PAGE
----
CHRISTINE (1983) Reviews of John Carpenter’s take on Stephen King

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‘She’s a killer’
Christine is a 1983 American supernatural horror film directed by John Carpenter (Halloween; The Fog; The Thing) from a screenplay by Bill Phillips, adapted from the novel of the same name by Stephen King.

The movie stars Keith Gordon (Jaws 2), John Stockwell, Alexandra Paul, Robert Prosky and Harry Dean Stanton (Alien).

Set in 1978, the film is about a sentient automobile named “Christine” and its effects on its teenage owner…

“There’s just enough Carpenter (and a great score alongside frequent collaborator Alan Howarth) to make this movie worthwhile. It’s not the best of his films. Nor the best King film. But it’s an enjoyable enough way to pass ninesome some odd minutes.” B&S About Movies

“The film is notable in that, aside from one or two outright shock sequences, the horror here is not especially graphic. In fact, the film coasts much more on mood than anything that’s actually depicted (again, with a couple of notable exceptions), which may be why it’s both scary and weirdly charming.”

“The early parts of the film are engaging and well-acted, creating a believable high-school atmosphere. Unfortunately, the later part of the film is slow in developing, and it unfolds in predictable ways.” The New York Times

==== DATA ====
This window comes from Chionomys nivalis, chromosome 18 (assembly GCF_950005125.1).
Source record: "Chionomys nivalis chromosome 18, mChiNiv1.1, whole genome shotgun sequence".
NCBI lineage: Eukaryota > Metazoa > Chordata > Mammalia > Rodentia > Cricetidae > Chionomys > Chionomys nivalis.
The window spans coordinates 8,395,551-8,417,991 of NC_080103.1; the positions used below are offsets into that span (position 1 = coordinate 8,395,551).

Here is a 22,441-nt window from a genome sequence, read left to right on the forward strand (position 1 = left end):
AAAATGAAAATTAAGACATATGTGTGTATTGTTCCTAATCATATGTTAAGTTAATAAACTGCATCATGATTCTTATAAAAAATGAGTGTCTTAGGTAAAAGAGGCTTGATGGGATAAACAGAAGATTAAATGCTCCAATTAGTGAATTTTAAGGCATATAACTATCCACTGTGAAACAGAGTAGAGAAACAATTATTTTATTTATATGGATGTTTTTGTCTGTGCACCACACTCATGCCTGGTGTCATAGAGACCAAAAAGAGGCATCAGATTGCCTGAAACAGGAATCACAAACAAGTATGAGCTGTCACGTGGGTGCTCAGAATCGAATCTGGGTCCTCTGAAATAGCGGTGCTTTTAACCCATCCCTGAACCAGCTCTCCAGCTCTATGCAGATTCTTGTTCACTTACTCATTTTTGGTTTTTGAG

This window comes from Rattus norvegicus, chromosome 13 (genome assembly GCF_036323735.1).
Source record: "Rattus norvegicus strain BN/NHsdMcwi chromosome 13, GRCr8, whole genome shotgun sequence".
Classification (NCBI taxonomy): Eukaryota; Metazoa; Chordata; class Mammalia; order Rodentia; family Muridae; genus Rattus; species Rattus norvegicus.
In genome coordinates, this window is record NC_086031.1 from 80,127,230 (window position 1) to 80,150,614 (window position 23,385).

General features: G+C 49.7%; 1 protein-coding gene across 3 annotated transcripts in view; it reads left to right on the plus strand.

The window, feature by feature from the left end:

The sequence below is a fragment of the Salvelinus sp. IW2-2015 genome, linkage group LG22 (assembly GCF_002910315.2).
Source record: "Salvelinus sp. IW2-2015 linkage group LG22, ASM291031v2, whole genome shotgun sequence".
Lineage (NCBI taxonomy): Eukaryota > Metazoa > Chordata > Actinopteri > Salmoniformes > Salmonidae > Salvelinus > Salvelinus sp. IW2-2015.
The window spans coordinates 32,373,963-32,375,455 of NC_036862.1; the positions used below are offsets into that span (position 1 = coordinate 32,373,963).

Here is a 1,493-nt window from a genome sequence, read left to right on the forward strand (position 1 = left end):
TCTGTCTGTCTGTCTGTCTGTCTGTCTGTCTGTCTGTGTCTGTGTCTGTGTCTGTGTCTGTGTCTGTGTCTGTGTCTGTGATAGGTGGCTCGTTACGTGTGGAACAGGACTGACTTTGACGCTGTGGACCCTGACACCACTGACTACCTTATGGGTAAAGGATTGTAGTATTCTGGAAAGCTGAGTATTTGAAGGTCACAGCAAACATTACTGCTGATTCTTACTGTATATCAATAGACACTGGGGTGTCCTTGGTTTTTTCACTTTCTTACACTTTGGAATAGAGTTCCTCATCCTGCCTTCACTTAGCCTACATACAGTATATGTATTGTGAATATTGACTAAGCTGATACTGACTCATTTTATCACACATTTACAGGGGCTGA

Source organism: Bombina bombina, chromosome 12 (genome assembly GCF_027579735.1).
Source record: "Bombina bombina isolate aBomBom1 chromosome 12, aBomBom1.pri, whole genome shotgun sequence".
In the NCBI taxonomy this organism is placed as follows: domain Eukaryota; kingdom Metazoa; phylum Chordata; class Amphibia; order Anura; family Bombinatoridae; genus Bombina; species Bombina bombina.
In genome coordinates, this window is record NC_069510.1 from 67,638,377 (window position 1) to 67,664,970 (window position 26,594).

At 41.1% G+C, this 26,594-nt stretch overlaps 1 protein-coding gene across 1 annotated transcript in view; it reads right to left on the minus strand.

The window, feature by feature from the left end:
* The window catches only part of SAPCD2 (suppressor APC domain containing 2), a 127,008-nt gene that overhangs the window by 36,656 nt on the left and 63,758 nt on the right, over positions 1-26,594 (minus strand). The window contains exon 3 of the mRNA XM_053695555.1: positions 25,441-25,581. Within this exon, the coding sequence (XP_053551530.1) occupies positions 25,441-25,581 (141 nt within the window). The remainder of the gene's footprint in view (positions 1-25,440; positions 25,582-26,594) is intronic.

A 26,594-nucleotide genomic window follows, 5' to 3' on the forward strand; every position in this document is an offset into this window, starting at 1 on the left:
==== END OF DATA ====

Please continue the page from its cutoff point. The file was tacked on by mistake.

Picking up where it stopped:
” …by the end of the movie, Christine has developed such a formidable personality that we are actually taking sides during its duel with a bulldozer. This is the kind of movie where you walk out with a silly grin, get in your car, and lay rubber halfway down the Eisenhower.” Roger Ebert

“Overlong, but propelled throughout by a few effective sequences, Christine succeeds thanks to John Carpenter’s competent direction […] Coupled with a fairly strong supporting cast – Gordon gives a great performance – this Carrie-esque “revenge of the nerd” tale is certainly entertaining, if not always a complete masterpiece.” The Terror Trap

“All of this works rather well as black comedy. But from the horror perspective, Carpenter is only the latest in a long line of filmmakers who have been seduced by King’s sheer plausibility as a writer. Off the page, a 1958 Plymouth is no more scary than the St. Bernard which romped through Cujo.” Time Out Film Guide


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” …Gordon’s transformation comes on a bit too quickly (and is never really focussed on enough), it manages to waste dependable character actor Harry Dean Stanton (as a detective) and we could have used a bit more backstory as to just how the car became possessed; but overall it’s a watchable effort that stands as one of the better King adaptations out there.” The Video Graveyard

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